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Neurosurgery. 2007 Oct;61(4):768-77; discussion 777.

Management of invasive juvenile nasopharyngeal angiofibromas: the role of a multimodality approach.

Author information

1
Department of Neurosurgery, Sainte Marguerite University Hospital, Marseille, France. prochemail.ap-hm.fr

Abstract

OBJECTIVE:

Juvenile nasopharyngeal angiofibromas involving the cranial base and intracranial compartment are challenging tumors. We reviewed our experience of these tumors and analyzed the efficacy of a multimodality management.

METHODS:

Between 1981 and 2000, 15 extensive juvenile nasopharyngeal angiofibromas (Fisch Grade III or IV) were treated at our institution. The mean age of the patients was 14.5 years, and the mean interval between the first symptom and diagnosis was 12.9 months. Initial management included preoperative embolization of the external carotid artery feeders, followed by tumor removal. A maxillofacial procedure was performed in eight cases, a combination of maxillofacial and neurosurgical approach was performed in four cases, and a neurosurgical cranial base approach was performed in three cases.

RESULTS:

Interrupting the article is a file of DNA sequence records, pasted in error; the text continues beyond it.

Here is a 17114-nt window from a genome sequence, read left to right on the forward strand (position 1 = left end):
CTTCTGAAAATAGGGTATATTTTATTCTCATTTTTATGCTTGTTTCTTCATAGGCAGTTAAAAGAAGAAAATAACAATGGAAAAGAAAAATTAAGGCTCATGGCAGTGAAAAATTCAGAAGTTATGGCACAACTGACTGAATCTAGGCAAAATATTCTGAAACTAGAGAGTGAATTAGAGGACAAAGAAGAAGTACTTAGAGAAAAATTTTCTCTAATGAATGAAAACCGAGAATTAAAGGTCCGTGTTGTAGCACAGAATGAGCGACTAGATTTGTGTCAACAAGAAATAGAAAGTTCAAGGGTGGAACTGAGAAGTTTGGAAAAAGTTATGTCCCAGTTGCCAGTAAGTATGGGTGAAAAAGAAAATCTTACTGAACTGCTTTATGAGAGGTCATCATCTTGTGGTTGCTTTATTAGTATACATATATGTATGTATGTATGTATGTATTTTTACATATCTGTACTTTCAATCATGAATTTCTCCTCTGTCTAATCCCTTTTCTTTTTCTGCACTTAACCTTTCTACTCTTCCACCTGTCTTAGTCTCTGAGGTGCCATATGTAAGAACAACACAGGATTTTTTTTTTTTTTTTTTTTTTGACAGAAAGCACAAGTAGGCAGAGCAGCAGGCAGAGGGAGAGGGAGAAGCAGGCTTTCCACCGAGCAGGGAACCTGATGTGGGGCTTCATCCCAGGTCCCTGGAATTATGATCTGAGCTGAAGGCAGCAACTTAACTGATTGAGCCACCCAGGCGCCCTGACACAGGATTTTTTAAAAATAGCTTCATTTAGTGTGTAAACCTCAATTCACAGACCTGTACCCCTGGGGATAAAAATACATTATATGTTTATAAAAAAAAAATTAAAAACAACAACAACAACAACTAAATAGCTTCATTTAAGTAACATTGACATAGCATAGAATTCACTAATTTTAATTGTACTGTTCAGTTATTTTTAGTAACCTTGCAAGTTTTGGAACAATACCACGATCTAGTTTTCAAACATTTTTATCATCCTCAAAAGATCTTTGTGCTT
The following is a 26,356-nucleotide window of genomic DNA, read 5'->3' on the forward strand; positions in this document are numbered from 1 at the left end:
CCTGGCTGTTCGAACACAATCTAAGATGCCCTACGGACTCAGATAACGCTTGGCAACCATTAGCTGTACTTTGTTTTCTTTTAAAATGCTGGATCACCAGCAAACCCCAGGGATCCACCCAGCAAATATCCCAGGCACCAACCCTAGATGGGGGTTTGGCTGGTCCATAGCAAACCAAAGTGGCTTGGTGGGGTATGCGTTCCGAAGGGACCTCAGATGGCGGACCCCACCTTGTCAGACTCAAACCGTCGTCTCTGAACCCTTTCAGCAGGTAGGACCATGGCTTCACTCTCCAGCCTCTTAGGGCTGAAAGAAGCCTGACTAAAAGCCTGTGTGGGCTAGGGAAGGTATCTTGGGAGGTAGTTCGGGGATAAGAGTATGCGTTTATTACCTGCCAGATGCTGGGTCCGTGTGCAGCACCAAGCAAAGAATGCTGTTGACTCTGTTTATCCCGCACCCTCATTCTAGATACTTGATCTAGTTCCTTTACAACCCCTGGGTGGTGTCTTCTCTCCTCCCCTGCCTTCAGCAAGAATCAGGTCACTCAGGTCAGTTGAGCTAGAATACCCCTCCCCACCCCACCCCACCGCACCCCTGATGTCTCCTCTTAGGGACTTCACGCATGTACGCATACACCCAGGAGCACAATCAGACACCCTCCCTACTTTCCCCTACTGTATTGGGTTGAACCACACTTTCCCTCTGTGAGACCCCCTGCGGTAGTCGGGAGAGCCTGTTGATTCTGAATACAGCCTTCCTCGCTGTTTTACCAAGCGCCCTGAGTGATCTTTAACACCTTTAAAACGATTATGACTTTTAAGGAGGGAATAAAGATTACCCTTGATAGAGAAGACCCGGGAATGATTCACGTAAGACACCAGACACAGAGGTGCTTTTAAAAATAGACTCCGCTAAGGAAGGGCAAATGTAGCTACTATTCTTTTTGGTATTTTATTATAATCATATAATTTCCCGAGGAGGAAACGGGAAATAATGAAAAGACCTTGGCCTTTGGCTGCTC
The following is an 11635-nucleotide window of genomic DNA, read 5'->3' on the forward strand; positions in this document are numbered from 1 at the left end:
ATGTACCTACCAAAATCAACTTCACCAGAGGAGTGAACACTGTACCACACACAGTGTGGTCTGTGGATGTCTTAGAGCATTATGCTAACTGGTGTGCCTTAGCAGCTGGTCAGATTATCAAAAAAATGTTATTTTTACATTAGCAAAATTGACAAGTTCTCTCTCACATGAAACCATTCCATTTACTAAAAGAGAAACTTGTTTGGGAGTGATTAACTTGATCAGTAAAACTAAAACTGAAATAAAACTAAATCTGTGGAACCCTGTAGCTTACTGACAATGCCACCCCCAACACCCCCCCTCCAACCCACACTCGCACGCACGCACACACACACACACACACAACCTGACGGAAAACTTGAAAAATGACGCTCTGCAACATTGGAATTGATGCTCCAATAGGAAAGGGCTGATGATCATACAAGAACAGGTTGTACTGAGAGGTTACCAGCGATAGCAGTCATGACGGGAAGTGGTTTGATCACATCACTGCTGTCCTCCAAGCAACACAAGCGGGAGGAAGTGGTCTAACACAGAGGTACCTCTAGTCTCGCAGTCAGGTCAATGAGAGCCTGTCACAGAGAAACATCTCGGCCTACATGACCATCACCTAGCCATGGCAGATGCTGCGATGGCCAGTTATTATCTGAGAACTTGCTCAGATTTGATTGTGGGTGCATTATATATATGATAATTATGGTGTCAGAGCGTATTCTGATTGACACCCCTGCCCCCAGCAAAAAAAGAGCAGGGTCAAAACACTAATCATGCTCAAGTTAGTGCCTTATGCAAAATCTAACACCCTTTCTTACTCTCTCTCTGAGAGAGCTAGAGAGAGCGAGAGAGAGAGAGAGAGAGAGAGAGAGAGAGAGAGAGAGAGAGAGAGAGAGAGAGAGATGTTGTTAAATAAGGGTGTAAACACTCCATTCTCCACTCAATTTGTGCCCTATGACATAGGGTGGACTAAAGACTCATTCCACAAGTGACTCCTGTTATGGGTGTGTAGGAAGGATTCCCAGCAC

Total removal after the initial procedure was obtained in eight patients. Subtotal removal justified additional surgery in one case, gamma knife radiosurgery in two cases, and fractionated irradiation in four cases. True recurrences were observed in four cases at a mean interval of 37 months (range, 24-46 mo) and required tailored multimodality management. No cases of perioperative death were observed. One patient underwent hemiparesis after embolization in the early period of our experience. Permanent facial numbness was reported in four cases, moderate cosmetic problems were reported in three cases, and hyposmia was reported in three cases. Except for one patient who was lost to follow-up at 18 months, 12 patients were free of disease and two patients were free of tumor progression. All patients had normal or near-normal daily life at the last check-up, with a median follow-up period of 108 months (mean, 117 mo; range, 91-252 mo).

CONCLUSION:

Extensive juvenile nasopharyngeal angiofibromas are efficiently managed with a multimodal protocol in which preoperative embolization is followed by optimal surgical removal using various transcranial or transfacial approaches. Adjunctive gamma knife radiosurgery is a valuable option for intracavernous residual tumor. Our protocol offers long-term cure with acceptable morbidity.

[Indexed for MEDLINE]

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